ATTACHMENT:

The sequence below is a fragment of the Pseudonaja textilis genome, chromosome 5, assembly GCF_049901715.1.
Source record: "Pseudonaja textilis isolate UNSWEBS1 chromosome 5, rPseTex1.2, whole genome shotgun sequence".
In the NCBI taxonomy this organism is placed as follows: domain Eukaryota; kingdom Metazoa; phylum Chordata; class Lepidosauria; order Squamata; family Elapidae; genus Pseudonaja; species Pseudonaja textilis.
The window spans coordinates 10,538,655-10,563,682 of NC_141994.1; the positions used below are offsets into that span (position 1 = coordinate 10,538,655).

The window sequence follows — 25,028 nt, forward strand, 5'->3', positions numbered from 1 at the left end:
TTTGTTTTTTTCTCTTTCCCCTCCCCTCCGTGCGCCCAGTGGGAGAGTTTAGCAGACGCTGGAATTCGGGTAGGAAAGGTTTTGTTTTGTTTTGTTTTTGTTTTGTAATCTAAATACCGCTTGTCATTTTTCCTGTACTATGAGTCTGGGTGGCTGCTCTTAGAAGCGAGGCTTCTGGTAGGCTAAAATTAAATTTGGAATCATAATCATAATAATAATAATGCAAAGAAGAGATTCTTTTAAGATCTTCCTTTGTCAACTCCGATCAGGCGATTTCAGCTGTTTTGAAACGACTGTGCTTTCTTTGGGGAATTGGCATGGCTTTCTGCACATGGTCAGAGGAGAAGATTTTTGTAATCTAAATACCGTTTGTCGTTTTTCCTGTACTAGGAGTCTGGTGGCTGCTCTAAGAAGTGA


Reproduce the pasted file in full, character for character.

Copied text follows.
The sequence below is a fragment of the Pseudonaja textilis genome, chromosome 5, assembly GCF_049901715.1.
Source record: "Pseudonaja textilis isolate UNSWEBS1 chromosome 5, rPseTex1.2, whole genome shotgun sequence".
In the NCBI taxonomy this organism is placed as follows: domain Eukaryota; kingdom Metazoa; phylum Chordata; class Lepidosauria; order Squamata; family Elapidae; genus Pseudonaja; species Pseudonaja textilis.
The window spans coordinates 10,538,655-10,563,682 of NC_141994.1; the positions used below are offsets into that span (position 1 = coordinate 10,538,655).

The window sequence follows — 25,028 nt, forward strand, 5'->3', positions numbered from 1 at the left end:
TTTGTTTTTTTCTCTTTCCCCTCCCCTCCGTGCGCCCAGTGGGAGAGTTTAGCAGACGCTGGAATTCGGGTAGGAAAGGTTTTGTTTTGTTTTGTTTTTGTTTTGTAATCTAAATACCGCTTGTCATTTTTCCTGTACTATGAGTCTGGGTGGCTGCTCTTAGAAGCGAGGCTTCTGGTAGGCTAAAATTAAATTTGGAATCATAATCATAATAATAATAATGCAAAGAAGAGATTCTTTTAAGATCTTCCTTTGTCAACTCCGATCAGGCGATTTCAGCTGTTTTGAAACGACTGTGCTTTCTTTGGGGAATTGGCATGGCTTTCTGCACATGGTCAGAGGAGAAGATTTTTGTAATCTAAATACCGTTTGTCGTTTTTCCTGTACTAGGAGTCTGGTGGCTGCTCTAAGAAGTGA